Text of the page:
Archaeologists from Egypt and Germany have discovered an enormous 26ft (8 metre) statue submerged in floor water in a Cairo slum.
Researchers say it most likely depicts revered Pharaoh Ramses II, who dominated Egypt greater than 3,000 years in the past.
The discovery, hailed by the Antiquities Ministry as one of the vital necessary ever, was made close to the ruins of Ramses II’s temple within the historical city of Heliopolis, situated within the eastern part of modern-day Cairo.
‘Final Tuesday they known as me to announce the large discovery of a colossus of a king, most likely Ramses II, made out of quartzite,’ Antiquities Minister Khaled al-Anani informed Reuters on Thursday on the website of the statue’s unveiling.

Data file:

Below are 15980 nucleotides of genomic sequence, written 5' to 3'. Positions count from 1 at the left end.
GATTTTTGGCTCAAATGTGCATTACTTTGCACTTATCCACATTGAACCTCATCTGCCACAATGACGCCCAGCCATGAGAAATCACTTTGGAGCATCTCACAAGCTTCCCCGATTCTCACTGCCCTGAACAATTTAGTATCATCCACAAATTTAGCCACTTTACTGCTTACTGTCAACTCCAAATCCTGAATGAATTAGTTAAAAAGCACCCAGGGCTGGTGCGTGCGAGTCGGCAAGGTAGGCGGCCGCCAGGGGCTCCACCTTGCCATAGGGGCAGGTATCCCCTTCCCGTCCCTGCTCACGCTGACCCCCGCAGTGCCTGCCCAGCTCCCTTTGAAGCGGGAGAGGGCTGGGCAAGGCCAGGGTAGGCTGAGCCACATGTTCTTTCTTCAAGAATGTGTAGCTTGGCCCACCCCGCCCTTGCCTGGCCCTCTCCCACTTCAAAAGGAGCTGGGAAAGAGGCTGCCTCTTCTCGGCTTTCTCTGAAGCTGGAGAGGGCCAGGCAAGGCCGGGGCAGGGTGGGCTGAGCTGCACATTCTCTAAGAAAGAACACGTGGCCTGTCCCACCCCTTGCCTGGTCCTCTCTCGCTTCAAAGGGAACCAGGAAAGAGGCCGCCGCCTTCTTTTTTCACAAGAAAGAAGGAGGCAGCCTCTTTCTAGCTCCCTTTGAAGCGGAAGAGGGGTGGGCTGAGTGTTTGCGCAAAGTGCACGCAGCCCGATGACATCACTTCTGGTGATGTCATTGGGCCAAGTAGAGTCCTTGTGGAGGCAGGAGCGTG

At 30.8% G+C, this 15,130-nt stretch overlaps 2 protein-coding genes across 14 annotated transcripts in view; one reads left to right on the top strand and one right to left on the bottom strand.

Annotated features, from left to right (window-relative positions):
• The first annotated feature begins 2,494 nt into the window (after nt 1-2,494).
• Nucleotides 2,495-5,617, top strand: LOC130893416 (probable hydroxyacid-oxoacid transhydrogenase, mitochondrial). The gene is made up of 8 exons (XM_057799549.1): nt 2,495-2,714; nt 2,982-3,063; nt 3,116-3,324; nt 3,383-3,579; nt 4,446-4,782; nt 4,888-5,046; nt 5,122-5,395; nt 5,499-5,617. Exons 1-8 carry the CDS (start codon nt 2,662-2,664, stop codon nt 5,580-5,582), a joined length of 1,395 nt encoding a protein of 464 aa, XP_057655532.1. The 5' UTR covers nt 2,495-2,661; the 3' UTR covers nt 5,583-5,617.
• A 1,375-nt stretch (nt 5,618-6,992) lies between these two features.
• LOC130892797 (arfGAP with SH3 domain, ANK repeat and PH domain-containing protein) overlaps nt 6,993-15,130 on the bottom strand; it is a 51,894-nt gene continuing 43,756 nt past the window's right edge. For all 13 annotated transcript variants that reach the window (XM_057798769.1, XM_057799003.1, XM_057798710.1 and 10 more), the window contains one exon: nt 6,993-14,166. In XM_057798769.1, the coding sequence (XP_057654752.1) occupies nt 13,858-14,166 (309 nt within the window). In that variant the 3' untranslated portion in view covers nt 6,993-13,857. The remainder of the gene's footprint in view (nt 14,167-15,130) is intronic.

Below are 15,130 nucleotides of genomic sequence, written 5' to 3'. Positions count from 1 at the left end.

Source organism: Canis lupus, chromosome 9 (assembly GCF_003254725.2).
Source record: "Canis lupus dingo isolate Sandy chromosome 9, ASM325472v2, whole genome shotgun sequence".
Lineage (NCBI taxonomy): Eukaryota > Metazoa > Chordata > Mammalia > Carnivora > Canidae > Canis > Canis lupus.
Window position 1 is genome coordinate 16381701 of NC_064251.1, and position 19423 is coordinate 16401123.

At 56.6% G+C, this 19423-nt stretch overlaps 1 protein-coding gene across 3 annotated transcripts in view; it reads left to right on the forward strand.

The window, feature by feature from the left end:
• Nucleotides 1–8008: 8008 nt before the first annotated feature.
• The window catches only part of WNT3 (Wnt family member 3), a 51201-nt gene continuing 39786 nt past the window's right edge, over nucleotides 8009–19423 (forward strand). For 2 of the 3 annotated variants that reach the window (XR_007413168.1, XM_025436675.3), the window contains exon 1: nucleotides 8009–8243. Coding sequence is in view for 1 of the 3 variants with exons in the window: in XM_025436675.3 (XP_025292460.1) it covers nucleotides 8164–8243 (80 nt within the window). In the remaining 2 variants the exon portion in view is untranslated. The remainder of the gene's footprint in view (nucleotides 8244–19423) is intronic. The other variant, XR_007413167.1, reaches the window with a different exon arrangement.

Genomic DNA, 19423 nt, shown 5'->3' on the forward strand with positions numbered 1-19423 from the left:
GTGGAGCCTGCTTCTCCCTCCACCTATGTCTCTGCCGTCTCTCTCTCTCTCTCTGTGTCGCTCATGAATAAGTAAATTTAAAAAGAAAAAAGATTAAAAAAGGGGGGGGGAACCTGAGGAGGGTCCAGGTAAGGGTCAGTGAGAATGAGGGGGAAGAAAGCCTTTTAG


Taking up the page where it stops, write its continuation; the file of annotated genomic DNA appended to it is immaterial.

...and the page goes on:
Ramses the Great was probably the most powerful and celebrated ruler of historical Egypt.
Identified by his successors as the ‘Nice Ancestor’, he led a number of army expeditions and expanded the Egyptian Empire to stretch from Syria within the east to Nubia within the south.
He was the third pharaoh of the Nineteenth Dynasty of Egypt and dominated from 1279 to 1213 BCE.
‘We discovered the bust of the statue and the lower a part of the head and now we eliminated the head and we discovered the crown and the right ear and a fraction of the right eye,’ Anani mentioned.